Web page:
A large part of how I accepted the movie had to do with my mindset. Once I relaxed and stopped trying to make sense of it all, I began to enjoy the extremely freakish situations, such as the two hot daughters of Rob Hillard and the one disturbingly ugly daughter: Madison Riley (Jasmine Hilliard), Jamie Chung (Amber Hilliard), and Ashley Loren (Bridget Hilliard). Some of the less strange jokes became funnier too, such as the constantly farting grandmother.
I know I have already given away a lot of jokes, and I don't want to ruin the movie for those who have not seen Grown Ups yet. I do want to stress, though, that my favorite jokes all occurred at the water park. There was one funny scene with the women lounging around on the deck and an equally funny scene with the men floating around in the kiddie pool. This was a comedic high point next to the games the "men" play at the house they are renting. All in all, I was highly entertained.
As far as the acting and directing goes, there was nothing that stood out. The actors did a fantastic job playing their specific characters, but I was a little disappointed that Kevin James wasn't given funnier jokes or opportunities in the film. Because the film was produced by Sandler's company Happy Madison Productions, it felt as if his role and jokes had to overshadow everyone else's (even though I think Kevin James is a more talented comedian). I was surprised that Selma Hayek fit so well with this group too since I would never have pictured her starring in such a film. She looked good in every outfit she wore and was the hottest woman in the movie.
One thing that kept standing out to me about this film were the themes. There were the more obvious ones: children enjoying their childhood and adults living their lives with no regrets (which was often equivalent to living like children). Other themes included learning to lose in life and loving and respecting your spouse despite the times when you are angry and want to yell and call them silly names. The theme that stood out the most was having a role model/father type figure who you admired and what it truly means to loose that person with death. It felt like a more important theme than just the initial setup for the story. My hunches were correct when at the end of the film Adam Sandler started singing a song called "Stan the Man." Basically, it was a song about Sandler's father, who I believe the character of Coach "Buzzer" was based on. Even though I haven't been a fan of Adam Sandler's movies, I've always appreciated his musical talents. True, he's not the best singer, yet I always find his lyrics engaging. "Stan the Man" was not disappointing. It had just the right amount of sentimentality and humor, and it's worth sitting through all the credits to listen to (it's the last credit song).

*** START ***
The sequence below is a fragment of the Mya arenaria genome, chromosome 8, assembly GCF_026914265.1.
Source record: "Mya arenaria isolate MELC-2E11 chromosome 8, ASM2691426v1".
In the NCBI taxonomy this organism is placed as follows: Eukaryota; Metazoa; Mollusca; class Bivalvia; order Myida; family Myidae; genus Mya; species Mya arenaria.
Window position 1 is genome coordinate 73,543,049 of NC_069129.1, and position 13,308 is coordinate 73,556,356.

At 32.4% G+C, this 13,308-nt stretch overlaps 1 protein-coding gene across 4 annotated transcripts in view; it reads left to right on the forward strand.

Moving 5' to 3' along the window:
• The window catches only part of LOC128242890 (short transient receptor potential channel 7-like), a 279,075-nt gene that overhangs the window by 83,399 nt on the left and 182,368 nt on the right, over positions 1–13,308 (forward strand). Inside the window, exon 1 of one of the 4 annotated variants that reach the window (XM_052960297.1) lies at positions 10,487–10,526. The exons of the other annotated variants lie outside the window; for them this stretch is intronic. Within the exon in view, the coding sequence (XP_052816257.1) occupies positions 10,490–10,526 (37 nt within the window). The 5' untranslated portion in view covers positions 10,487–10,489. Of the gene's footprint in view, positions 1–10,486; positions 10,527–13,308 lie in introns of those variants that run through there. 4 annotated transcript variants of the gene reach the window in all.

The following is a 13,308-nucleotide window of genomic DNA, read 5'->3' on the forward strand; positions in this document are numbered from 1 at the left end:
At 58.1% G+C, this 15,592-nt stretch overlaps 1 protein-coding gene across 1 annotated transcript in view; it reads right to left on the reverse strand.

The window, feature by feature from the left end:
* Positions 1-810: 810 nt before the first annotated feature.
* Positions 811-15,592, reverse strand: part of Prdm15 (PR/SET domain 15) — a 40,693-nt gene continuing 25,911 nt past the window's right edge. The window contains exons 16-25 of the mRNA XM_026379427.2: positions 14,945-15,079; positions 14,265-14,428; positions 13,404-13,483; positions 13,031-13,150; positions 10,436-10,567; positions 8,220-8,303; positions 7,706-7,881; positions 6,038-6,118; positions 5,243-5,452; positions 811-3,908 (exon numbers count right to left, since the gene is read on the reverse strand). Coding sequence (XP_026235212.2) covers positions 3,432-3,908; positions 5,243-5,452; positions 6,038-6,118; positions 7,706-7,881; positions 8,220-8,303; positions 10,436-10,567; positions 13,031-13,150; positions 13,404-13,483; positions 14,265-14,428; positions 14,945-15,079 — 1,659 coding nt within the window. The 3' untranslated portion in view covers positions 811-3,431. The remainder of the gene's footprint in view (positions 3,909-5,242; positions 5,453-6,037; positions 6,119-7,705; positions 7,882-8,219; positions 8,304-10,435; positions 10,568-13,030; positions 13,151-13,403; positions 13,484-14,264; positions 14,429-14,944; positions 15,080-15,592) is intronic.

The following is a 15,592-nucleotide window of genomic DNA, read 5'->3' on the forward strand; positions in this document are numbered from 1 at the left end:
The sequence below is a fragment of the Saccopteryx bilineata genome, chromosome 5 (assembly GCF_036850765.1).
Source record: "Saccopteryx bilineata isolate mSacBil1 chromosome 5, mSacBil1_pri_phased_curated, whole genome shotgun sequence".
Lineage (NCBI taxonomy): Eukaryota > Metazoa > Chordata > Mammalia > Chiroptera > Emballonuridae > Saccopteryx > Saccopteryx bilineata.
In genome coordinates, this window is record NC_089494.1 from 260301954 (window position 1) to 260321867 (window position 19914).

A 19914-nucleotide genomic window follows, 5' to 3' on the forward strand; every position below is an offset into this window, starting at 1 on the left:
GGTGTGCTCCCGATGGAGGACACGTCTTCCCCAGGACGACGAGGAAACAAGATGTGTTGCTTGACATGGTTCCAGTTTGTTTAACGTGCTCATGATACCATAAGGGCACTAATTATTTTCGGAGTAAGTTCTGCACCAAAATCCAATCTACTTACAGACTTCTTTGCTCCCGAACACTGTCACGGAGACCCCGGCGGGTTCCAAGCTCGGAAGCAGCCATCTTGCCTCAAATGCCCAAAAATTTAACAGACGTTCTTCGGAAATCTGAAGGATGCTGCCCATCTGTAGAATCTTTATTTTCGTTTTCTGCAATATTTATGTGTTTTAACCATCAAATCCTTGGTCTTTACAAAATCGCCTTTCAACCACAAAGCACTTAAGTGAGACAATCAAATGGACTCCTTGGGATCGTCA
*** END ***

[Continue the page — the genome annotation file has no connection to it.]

The other music in the film was nothing to rave over. Most of it was very retro, but it fit with the overall themes and lessons. Some of the more popular artists included AC/DC, Aerosmith, Journey, Eddie Money, and Paul McCartney. Of course there was a Fleetwood Mac song too, "Monday Morning." Personally, I enjoyed the music, but I'm not sure a younger crowd would have been as impressed.
In the end, it's important to realize that Grown Ups isn't one of Sandler's top films. It is neither wholly comedic nor serious. It walks in "shades of gray" that actually turned out to be a detriment to the overall acceptance of the film by the general public. When going to see a movie, most people want the extremes; that's what makes the entire movie-going experience worthwhile.
Despite the low ratings, the film is worth seeing because it is a feel good pseudo-comedy with life lessons mixed in (just for the fun of it). If you can relax, you will laugh your socks off like I did. If you're determined to find fault, you will be missing out on a truly fun and real comedy. Come on...you know people and families just like the ones presented in this film! It's this level of ridiculousness and diversity that makes life so absurdly funny. Plus, it's been a while since Sandler has regaled the public with a new song. It was the final message and credit song that pushed Grown Ups into a slightly higher rating than I had initially anticipated.
What did you think of this review?